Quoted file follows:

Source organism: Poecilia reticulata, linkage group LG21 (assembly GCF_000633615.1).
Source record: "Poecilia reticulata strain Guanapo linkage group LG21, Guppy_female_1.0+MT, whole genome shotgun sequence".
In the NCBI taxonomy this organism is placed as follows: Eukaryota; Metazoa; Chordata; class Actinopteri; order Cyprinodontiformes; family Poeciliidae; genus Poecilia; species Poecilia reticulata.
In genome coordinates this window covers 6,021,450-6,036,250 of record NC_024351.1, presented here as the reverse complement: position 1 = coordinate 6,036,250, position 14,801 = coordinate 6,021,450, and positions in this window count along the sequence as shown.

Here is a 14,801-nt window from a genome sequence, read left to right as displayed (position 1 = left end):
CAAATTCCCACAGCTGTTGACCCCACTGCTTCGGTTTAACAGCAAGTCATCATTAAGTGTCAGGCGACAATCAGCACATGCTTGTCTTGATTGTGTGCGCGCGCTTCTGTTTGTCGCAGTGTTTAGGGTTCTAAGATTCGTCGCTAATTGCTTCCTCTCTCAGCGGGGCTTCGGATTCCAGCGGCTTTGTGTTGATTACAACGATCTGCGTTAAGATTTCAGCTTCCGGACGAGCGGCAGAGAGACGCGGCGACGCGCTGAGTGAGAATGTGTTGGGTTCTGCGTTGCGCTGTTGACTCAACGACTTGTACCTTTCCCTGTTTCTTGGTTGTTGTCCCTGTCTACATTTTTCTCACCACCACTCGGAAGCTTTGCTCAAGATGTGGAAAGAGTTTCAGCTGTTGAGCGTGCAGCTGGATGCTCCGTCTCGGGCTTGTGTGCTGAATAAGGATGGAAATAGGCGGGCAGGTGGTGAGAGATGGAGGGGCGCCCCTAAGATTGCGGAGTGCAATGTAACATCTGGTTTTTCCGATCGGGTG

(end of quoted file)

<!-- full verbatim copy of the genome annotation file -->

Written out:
Source organism: Poecilia reticulata, linkage group LG21 (assembly GCF_000633615.1).
Source record: "Poecilia reticulata strain Guanapo linkage group LG21, Guppy_female_1.0+MT, whole genome shotgun sequence".
In the NCBI taxonomy this organism is placed as follows: Eukaryota; Metazoa; Chordata; class Actinopteri; order Cyprinodontiformes; family Poeciliidae; genus Poecilia; species Poecilia reticulata.
In genome coordinates this window covers 6,021,450-6,036,250 of record NC_024351.1, presented here as the reverse complement: position 1 = coordinate 6,036,250, position 14,801 = coordinate 6,021,450, and positions in this window count along the sequence as shown.

Here is a 14,801-nt window from a genome sequence, read left to right as displayed (position 1 = left end):
CAAATTCCCACAGCTGTTGACCCCACTGCTTCGGTTTAACAGCAAGTCATCATTAAGTGTCAGGCGACAATCAGCACATGCTTGTCTTGATTGTGTGCGCGCGCTTCTGTTTGTCGCAGTGTTTAGGGTTCTAAGATTCGTCGCTAATTGCTTCCTCTCTCAGCGGGGCTTCGGATTCCAGCGGCTTTGTGTTGATTACAACGATCTGCGTTAAGATTTCAGCTTCCGGACGAGCGGCAGAGAGACGCGGCGACGCGCTGAGTGAGAATGTGTTGGGTTCTGCGTTGCGCTGTTGACTCAACGACTTGTACCTTTCCCTGTTTCTTGGTTGTTGTCCCTGTCTACATTTTTCTCACCACCACTCGGAAGCTTTGCTCAAGATGTGGAAAGAGTTTCAGCTGTTGAGCGTGCAGCTGGATGCTCCGTCTCGGGCTTGTGTGCTGAATAAGGATGGAAATAGGCGGGCAGGTGGTGAGAGATGGAGGGGCGCCCCTAAGATTGCGGAGTGCAATGTAACATCTGGTTTTTCCGATCGGGTG